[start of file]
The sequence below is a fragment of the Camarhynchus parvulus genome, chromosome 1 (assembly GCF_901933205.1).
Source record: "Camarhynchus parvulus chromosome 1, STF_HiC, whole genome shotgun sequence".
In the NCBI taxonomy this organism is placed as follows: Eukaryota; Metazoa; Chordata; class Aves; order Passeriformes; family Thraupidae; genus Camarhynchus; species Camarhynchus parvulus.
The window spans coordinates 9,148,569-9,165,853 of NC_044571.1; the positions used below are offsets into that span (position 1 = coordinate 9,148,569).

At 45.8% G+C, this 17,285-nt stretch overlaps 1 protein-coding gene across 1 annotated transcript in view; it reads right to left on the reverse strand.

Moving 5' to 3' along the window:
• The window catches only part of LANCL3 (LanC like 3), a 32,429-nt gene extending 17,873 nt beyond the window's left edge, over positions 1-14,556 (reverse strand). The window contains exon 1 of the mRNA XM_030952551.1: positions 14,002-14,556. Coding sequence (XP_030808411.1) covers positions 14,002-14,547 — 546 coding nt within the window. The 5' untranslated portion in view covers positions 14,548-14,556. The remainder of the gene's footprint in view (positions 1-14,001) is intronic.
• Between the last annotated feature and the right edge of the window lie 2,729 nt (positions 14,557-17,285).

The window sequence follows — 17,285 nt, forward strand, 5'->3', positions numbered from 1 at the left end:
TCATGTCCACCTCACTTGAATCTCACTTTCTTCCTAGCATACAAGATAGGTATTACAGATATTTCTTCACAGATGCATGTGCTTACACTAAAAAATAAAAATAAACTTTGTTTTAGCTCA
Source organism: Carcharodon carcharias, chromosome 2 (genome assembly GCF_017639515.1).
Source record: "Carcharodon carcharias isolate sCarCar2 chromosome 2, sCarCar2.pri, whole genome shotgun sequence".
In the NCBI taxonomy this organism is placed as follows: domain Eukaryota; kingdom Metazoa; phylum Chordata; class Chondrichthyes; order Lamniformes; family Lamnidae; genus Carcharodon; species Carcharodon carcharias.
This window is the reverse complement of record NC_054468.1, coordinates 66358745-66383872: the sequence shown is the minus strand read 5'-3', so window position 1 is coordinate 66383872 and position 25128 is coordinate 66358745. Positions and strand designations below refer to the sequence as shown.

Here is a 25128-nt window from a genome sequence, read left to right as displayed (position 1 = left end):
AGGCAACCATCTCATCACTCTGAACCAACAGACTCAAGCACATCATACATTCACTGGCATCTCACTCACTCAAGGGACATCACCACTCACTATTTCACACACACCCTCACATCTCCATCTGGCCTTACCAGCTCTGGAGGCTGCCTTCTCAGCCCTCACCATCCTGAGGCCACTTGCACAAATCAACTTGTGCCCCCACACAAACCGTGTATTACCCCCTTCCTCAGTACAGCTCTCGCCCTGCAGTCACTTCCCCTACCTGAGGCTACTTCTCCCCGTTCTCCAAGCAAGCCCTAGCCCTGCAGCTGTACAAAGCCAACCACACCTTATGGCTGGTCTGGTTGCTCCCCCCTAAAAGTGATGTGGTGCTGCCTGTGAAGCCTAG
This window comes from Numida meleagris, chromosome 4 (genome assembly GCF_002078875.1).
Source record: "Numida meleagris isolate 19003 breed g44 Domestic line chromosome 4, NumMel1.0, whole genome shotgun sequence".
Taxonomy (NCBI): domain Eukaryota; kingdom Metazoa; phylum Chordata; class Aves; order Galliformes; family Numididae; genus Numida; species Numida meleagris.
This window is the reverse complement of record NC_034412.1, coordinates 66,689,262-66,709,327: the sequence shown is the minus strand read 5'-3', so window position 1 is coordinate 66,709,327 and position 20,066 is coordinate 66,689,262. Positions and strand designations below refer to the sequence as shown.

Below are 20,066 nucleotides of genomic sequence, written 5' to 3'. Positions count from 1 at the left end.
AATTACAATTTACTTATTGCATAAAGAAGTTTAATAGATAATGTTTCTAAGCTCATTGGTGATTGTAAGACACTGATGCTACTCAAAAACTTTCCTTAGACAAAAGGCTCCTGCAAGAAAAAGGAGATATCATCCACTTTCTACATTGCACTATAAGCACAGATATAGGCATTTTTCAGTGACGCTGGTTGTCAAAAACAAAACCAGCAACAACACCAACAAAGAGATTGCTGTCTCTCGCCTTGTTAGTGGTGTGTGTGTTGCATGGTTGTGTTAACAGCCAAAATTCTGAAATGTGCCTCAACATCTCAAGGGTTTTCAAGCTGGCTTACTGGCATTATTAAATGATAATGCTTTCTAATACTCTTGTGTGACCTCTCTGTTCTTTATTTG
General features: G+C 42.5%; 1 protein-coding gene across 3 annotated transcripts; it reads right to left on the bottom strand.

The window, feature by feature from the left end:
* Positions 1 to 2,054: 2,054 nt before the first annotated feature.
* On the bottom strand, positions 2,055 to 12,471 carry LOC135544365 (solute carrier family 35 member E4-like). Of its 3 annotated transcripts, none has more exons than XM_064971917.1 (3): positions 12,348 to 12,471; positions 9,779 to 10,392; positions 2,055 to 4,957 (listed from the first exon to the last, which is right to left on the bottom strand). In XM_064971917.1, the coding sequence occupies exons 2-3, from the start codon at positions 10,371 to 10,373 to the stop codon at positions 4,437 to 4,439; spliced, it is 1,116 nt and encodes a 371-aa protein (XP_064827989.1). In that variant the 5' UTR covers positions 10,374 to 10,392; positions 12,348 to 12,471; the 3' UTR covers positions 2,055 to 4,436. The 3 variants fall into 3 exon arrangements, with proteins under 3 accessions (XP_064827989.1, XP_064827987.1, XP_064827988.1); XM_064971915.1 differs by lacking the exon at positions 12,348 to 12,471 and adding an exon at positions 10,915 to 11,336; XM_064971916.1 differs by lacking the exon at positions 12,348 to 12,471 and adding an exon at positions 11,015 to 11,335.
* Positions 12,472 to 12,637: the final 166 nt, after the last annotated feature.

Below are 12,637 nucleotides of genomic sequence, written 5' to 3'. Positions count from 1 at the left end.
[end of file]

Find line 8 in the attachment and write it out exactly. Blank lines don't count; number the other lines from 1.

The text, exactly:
• Between the last annotated feature and the right edge of the window lie 2,729 nt (positions 14,557-17,285).